Thursday, 2 April 2015

Story hacking


Here's a magazine oddity. This month WIRED UK and WIRED USA have the same cover feature, about attempts by North Korean defectors to send USBs etc with data about the outside world into North Korea with the aim of loosening the powerful grip of the dictatorship. Obviously a case of sharing content between the UK and US issues, you'd think, with just a different design approach. Oddly, not.

They are different stories written by different writers with different photographers, even if sometimes taking photos of the same people. (An attractive female defector gets a full page portrait, subtly different, in each.) 

And yet, the magazines do share stories and images – the story on sex workers who are missing a now-banned website appears in this UK issue a month after it was in the US one.

Well, I guess someone wasn't talking to someone. Or magazine owners Condé Nast are flush with money! (Or simply want to get back at NK for the Sony hack?)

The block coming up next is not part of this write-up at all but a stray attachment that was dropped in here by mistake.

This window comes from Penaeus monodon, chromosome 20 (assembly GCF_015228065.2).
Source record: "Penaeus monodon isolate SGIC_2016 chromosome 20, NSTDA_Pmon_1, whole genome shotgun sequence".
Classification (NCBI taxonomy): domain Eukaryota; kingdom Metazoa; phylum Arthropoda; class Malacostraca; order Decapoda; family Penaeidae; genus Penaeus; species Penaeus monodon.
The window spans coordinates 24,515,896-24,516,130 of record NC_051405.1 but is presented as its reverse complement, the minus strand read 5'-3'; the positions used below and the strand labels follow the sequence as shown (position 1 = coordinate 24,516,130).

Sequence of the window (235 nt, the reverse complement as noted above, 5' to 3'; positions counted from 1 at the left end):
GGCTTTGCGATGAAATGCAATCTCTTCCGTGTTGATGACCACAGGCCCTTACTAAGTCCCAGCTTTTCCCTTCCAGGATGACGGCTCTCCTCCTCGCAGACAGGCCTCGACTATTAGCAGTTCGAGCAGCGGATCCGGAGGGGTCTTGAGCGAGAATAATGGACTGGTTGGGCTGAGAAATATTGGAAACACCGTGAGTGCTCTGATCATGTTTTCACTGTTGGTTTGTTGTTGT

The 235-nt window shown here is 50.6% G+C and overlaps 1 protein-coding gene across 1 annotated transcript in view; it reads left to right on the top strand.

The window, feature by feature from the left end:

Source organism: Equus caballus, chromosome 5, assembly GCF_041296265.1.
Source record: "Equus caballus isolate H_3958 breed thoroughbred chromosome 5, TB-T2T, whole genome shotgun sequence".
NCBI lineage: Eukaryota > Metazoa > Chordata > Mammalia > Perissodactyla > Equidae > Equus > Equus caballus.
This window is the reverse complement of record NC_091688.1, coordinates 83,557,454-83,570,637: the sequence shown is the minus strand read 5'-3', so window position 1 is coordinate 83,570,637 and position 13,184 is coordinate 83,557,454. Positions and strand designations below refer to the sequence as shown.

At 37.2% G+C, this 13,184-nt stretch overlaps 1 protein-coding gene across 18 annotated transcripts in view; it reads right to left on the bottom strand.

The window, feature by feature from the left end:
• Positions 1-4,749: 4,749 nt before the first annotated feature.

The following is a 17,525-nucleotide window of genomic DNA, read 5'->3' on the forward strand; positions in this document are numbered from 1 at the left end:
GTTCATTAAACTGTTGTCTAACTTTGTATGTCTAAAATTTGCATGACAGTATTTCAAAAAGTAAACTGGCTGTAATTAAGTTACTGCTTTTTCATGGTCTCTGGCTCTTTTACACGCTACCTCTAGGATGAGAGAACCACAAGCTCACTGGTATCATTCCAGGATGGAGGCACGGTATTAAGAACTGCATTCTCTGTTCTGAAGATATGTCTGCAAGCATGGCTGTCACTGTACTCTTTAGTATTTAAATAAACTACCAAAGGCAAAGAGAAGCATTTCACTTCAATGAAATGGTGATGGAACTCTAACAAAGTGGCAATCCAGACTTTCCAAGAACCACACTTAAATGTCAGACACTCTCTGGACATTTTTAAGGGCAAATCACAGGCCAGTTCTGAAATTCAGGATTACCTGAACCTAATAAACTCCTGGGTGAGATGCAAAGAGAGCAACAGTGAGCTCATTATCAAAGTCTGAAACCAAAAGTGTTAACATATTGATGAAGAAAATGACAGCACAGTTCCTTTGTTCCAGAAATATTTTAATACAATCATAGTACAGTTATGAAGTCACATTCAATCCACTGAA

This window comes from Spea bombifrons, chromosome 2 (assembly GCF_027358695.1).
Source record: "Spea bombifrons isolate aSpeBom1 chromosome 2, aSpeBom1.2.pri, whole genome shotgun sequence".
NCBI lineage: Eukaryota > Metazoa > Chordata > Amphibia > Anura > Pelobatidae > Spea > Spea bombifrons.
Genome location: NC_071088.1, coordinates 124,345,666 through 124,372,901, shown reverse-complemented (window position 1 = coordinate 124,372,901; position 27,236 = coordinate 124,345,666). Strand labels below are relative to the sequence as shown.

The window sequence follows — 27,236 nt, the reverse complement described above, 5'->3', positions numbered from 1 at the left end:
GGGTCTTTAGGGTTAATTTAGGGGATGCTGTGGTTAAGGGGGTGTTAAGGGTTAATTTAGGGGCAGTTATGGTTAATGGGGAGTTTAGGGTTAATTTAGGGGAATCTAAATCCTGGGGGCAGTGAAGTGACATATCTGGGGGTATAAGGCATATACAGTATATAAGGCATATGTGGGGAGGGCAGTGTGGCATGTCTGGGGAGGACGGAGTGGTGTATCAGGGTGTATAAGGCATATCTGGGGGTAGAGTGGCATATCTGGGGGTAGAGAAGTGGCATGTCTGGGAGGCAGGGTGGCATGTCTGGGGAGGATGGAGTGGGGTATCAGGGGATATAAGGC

Anyway, it happens to be a design master class – as both magazines are design masters – in which the US issue comes out on top. Better cover, better cover line. None of the militaristic power of the UK photo, which presumably sees the shot of the defector in front of missiles as a sort of parody of a dictator shot. Its cover line needs the logo to be read as well – which is unusual – but the change in colour adds to the confusion. (Apart from there, confusingly, being no "hacking" involved. That prominent cover line is simply to get people referencing NK from recent news.) The UK leads its feature with a nighttime shot of balloons being launched across the border to drop USBs in North Korea. The US demotes that project to a paragraph that says its a largely failed attempt compared to smuggling by people. (And The UK follows the NK article with a feature on quiet hideaways, confusingly – since the NK article is all about defectors – headlined "Escape". The US moves on to beer and an interesting article on the illnesses and industrial accidents in Chinese factories making tech products.)

The US cover is a great illustration that brings down Kim Jong-un, which is a better summary of the story than the empowering (militarily) of defectors that the UK approach goes for. All very interesting from a design view though.

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